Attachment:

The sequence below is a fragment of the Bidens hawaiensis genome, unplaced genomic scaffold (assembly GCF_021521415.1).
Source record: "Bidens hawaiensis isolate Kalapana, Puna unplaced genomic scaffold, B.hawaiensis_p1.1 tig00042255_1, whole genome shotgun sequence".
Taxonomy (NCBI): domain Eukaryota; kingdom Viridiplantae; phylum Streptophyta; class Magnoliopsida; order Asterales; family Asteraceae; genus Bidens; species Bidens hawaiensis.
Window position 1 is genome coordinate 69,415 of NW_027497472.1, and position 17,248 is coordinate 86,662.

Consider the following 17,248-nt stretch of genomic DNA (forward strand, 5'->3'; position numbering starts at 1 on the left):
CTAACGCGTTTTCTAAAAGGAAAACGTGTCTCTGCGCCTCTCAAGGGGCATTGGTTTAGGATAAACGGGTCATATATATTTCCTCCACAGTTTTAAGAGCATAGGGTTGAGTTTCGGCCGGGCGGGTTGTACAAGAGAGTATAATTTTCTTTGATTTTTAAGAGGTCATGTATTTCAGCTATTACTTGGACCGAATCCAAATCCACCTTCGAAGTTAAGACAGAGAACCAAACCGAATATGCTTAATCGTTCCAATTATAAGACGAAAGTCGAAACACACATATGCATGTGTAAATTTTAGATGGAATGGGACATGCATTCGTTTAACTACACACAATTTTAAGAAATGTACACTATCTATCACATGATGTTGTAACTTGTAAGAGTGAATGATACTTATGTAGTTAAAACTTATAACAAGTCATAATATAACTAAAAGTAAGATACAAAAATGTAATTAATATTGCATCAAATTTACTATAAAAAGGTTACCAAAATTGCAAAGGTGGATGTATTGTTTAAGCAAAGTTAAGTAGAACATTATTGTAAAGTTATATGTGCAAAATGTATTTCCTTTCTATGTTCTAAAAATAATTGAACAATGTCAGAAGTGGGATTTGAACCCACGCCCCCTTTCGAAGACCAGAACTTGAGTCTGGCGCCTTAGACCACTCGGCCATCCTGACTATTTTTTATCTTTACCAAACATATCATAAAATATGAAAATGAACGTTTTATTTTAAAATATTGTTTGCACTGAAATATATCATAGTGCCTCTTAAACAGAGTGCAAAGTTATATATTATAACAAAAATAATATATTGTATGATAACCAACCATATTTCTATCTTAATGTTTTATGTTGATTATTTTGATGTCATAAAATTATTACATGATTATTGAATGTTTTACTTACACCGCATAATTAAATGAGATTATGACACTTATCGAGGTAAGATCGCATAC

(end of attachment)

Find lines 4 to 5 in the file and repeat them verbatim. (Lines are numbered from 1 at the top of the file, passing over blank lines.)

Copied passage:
Window position 1 is genome coordinate 69,415 of NW_027497472.1, and position 17,248 is coordinate 86,662.

Consider the following 17,248-nt stretch of genomic DNA (forward strand, 5'->3'; position numbering starts at 1 on the left):